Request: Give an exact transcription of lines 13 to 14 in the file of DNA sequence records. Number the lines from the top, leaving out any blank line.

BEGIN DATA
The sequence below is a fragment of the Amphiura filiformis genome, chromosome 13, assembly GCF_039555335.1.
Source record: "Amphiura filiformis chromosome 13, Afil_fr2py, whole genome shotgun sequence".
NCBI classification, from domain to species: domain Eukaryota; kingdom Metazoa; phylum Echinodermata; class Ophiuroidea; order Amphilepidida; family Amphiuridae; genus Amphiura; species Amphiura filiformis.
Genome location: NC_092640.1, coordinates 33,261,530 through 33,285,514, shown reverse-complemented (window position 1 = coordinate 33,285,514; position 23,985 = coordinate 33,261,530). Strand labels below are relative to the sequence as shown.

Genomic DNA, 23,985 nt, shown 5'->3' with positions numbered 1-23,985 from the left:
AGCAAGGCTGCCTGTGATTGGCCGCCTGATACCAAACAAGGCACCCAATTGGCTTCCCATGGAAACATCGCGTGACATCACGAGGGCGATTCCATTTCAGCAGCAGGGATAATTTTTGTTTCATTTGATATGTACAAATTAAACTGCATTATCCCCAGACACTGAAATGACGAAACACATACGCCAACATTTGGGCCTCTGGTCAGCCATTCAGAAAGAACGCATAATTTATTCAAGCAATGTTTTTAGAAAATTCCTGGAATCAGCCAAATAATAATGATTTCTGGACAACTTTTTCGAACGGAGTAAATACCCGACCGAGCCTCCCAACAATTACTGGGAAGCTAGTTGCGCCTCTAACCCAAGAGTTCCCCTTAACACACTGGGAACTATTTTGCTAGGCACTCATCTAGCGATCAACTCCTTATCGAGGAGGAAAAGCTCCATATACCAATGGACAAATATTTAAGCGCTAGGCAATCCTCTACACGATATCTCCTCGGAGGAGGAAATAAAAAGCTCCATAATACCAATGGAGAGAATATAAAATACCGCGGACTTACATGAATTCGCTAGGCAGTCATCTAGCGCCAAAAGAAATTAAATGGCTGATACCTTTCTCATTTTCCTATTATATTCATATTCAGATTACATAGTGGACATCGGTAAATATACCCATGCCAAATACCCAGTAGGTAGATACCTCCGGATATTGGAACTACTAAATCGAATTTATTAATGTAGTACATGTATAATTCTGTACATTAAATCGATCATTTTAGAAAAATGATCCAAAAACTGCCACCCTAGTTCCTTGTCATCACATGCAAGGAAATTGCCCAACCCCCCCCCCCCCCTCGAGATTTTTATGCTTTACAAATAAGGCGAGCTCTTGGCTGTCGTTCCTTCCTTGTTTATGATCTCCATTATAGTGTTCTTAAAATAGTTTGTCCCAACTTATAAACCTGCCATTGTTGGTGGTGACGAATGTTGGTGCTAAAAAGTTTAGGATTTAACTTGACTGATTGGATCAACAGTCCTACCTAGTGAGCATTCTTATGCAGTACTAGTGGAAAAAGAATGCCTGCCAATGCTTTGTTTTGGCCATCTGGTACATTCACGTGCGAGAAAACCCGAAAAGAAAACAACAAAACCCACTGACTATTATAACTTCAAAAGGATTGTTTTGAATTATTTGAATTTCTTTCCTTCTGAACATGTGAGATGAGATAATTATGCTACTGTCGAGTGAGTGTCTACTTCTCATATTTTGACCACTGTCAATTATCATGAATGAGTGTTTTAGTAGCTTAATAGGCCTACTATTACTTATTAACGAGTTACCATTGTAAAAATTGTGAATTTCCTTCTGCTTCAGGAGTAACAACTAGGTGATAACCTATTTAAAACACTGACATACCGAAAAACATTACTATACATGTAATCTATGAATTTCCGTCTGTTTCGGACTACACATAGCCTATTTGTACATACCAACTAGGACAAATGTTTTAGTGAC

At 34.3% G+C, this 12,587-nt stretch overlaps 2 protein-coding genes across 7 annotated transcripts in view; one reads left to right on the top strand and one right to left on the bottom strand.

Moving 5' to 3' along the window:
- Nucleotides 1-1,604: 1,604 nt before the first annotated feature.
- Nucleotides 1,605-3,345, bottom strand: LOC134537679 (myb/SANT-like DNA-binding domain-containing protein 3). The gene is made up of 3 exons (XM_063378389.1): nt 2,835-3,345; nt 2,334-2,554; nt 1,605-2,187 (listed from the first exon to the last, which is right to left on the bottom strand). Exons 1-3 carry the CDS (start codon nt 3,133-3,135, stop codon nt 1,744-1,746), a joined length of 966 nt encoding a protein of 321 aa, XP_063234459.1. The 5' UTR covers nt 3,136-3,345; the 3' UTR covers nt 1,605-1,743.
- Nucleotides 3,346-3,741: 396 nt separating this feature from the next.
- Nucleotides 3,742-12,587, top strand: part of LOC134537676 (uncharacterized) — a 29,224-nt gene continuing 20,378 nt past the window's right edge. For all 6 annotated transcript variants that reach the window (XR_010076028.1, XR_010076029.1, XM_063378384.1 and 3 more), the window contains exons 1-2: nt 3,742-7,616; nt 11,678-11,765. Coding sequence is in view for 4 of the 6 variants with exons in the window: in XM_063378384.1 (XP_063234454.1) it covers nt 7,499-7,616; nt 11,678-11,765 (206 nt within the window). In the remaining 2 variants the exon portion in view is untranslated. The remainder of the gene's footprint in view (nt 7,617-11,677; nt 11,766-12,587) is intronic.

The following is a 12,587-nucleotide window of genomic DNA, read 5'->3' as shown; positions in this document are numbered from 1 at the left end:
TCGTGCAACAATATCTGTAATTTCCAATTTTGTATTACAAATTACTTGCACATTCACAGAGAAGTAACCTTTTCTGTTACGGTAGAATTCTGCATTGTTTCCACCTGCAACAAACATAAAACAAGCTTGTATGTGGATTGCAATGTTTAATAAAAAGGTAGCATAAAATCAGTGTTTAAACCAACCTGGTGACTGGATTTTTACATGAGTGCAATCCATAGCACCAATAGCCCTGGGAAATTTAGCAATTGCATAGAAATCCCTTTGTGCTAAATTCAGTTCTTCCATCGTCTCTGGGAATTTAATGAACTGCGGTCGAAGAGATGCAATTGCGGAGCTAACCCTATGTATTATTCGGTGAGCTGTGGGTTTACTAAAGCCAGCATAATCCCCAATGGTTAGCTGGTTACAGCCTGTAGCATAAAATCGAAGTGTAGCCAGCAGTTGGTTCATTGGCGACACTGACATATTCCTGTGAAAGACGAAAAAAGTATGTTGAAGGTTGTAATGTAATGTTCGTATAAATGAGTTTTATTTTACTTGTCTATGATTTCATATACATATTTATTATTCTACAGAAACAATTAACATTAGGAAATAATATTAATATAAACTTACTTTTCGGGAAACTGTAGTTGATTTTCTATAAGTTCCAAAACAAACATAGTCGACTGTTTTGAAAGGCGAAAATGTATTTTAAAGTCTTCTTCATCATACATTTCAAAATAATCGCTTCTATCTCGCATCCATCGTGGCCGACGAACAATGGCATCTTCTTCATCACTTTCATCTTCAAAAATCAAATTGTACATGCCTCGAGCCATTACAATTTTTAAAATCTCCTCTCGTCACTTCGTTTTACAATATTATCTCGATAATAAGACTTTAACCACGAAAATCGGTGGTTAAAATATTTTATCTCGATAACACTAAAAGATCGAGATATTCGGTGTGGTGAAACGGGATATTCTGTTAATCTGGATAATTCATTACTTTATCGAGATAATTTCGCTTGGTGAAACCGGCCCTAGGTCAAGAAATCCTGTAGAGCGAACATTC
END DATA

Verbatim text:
The following is a 12,587-nucleotide window of genomic DNA, read 5'->3' as shown; positions in this document are numbered from 1 at the left end:
TCGTGCAACAATATCTGTAATTTCCAATTTTGTATTACAAATTACTTGCACATTCACAGAGAAGTAACCTTTTCTGTTACGGTAGAATTCTGCATTGTTTCCACCTGCAACAAACATAAAACAAGCTTGTATGTGGATTGCAATGTTTAATAAAAAGGTAGCATAAAATCAGTGTTTAAACCAACCTGGTGACTGGATTTTTACATGAGTGCAATCCATAGCACCAATAGCCCTGGGAAATTTAGCAATTGCATAGAAATCCCTTTGTGCTAAATTCAGTTCTTCCATCGTCTCTGGGAATTTAATGAACTGCGGTCGAAGAGATGCAATTGCGGAGCTAACCCTATGTATTATTCGGTGAGCTGTGGGTTTACTAAAGCCAGCATAATCCCCAATGGTTAGCTGGTTACAGCCTGTAGCATAAAATCGAAGTGTAGCCAGCAGTTGGTTCATTGGCGACACTGACATATTCCTGTGAAAGACGAAAAAAGTATGTTGAAGGTTGTAATGTAATGTTCGTATAAATGAGTTTTATTTTACTTGTCTATGATTTCATATACATATTTATTATTCTACAGAAACAATTAACATTAGGAAATAATATTAATATAAACTTACTTTTCGGGAAACTGTAGTTGATTTTCTATAAGTTCCAAAACAAACATAGTCGACTGTTTTGAAAGGCGAAAATGTATTTTAAAGTCTTCTTCATCATACATTTCAAAATAATCGCTTCTATCTCGCATCCATCGTGGCCGACGAACAATGGCATCTTCTTCATCACTTTCATCTTCAAAAATCAAATTGTACATGCCTCGAGCCATTACAATTTTTAAAATCTCCTCTCGTCACTTCGTTTTACAATATTATCTCGATAATAAGACTTTAACCACGAAAATCGGTGGTTAAAATATTTTATCTCGATAACACTAAAAGATCGAGATATTCGGTGTGGTGAAACGGGATATTCTGTTAATCTGGATAATTCATTACTTTATCGAGATAATTTCGCTTGGTGAAACCGGCCCTAGGTCAAGAAATCCTGTAGAGCGAACATTC